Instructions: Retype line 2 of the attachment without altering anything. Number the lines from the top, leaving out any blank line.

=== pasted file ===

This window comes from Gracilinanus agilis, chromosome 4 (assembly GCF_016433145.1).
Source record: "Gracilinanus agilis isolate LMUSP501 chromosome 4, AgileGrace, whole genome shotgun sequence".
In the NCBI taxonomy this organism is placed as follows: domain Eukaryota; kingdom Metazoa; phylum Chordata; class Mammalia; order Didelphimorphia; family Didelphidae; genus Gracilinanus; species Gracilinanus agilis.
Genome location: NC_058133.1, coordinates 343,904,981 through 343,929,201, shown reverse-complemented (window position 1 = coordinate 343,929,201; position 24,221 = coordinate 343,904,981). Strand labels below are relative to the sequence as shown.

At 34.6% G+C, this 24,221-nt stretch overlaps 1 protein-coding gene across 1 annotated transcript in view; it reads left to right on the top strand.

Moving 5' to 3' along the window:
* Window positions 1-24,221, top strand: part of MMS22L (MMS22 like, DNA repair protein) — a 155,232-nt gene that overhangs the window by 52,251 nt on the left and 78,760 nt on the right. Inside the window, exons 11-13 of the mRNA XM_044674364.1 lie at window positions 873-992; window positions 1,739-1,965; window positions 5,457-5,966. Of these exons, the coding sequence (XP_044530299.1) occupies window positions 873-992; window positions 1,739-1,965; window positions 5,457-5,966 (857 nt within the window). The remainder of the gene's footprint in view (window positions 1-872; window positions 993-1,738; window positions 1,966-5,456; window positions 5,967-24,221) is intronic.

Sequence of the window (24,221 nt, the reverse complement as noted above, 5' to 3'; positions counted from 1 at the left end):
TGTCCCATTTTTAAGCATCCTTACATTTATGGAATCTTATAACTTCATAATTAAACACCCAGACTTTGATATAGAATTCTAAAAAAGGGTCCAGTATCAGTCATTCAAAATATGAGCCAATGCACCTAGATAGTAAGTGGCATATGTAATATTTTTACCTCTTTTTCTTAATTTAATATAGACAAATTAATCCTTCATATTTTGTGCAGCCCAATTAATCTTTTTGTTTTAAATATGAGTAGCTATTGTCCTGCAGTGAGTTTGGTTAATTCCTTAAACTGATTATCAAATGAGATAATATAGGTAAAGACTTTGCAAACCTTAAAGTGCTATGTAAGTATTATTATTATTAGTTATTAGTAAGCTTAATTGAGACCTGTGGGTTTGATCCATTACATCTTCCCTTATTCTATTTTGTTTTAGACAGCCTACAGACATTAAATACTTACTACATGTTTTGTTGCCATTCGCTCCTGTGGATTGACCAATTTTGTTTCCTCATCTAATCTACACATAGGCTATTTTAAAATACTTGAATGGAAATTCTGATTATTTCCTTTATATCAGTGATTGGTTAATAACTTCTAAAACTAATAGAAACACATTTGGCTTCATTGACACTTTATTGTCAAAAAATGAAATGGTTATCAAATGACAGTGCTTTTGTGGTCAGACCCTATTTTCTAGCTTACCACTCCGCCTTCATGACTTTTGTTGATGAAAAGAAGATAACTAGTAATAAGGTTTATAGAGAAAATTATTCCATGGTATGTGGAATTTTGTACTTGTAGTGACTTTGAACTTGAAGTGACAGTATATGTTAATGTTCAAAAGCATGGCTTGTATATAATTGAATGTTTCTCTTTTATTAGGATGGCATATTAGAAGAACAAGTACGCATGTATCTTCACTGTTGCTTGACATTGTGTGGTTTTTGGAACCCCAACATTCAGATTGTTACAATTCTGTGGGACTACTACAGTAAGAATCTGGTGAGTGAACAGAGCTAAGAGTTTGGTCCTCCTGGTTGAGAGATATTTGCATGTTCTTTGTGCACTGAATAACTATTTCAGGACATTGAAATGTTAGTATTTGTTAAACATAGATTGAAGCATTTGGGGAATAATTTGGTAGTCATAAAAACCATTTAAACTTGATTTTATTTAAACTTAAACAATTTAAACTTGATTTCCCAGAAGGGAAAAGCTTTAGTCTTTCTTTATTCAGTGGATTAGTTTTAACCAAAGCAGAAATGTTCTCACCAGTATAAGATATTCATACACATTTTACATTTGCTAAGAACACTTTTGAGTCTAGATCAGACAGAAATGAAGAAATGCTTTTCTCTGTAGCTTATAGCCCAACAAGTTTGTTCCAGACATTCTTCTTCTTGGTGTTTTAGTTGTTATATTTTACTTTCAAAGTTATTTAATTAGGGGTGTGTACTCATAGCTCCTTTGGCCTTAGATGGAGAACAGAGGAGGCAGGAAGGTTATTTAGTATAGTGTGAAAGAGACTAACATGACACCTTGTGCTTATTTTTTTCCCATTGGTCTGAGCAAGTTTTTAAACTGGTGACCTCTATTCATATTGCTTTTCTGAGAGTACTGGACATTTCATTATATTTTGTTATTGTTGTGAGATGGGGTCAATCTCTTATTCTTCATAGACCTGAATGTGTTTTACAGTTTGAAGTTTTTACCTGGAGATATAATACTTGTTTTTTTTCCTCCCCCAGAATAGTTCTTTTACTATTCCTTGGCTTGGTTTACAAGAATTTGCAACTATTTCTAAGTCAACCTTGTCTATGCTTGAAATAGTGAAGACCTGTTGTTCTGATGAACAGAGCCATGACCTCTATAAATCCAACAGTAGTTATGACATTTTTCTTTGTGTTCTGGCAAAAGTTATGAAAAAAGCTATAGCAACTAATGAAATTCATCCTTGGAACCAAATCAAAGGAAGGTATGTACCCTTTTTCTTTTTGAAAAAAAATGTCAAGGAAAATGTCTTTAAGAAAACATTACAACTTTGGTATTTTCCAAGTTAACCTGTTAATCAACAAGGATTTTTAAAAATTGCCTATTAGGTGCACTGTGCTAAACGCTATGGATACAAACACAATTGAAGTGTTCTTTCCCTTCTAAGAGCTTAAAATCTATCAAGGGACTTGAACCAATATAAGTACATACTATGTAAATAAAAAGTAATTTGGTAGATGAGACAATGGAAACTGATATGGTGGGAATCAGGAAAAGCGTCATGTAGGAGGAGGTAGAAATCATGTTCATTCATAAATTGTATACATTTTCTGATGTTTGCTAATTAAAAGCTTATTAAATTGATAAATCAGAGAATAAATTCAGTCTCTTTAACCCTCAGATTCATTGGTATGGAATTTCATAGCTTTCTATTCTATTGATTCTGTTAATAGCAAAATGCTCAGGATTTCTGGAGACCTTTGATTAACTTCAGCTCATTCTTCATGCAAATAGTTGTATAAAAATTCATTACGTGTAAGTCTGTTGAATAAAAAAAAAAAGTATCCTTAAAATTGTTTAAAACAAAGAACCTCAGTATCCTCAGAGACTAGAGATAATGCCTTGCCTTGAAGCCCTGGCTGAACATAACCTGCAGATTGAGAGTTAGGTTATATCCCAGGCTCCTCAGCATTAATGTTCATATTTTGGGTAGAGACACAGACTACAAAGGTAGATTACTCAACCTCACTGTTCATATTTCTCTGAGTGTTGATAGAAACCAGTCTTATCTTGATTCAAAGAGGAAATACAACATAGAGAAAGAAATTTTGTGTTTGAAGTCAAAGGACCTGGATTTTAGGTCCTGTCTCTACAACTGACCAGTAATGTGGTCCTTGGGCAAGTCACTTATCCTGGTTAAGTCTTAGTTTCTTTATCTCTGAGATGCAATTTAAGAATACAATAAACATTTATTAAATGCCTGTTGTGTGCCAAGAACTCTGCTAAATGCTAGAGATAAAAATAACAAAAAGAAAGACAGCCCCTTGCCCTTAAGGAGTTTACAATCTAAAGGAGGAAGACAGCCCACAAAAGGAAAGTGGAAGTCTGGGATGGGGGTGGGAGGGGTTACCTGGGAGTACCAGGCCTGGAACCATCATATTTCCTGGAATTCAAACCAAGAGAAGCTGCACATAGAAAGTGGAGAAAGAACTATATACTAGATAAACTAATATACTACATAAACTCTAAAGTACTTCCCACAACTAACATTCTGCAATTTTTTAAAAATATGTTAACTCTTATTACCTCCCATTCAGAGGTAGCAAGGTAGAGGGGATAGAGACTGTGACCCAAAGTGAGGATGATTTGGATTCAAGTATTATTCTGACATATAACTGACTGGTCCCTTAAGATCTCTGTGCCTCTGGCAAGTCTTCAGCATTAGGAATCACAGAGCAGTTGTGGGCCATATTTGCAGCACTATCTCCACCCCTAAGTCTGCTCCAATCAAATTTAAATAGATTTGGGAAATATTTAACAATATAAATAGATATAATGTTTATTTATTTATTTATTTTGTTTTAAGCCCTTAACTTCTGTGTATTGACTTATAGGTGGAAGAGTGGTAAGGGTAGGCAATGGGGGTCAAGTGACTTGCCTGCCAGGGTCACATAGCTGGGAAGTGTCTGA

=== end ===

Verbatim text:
Source record: "Gracilinanus agilis isolate LMUSP501 chromosome 4, AgileGrace, whole genome shotgun sequence".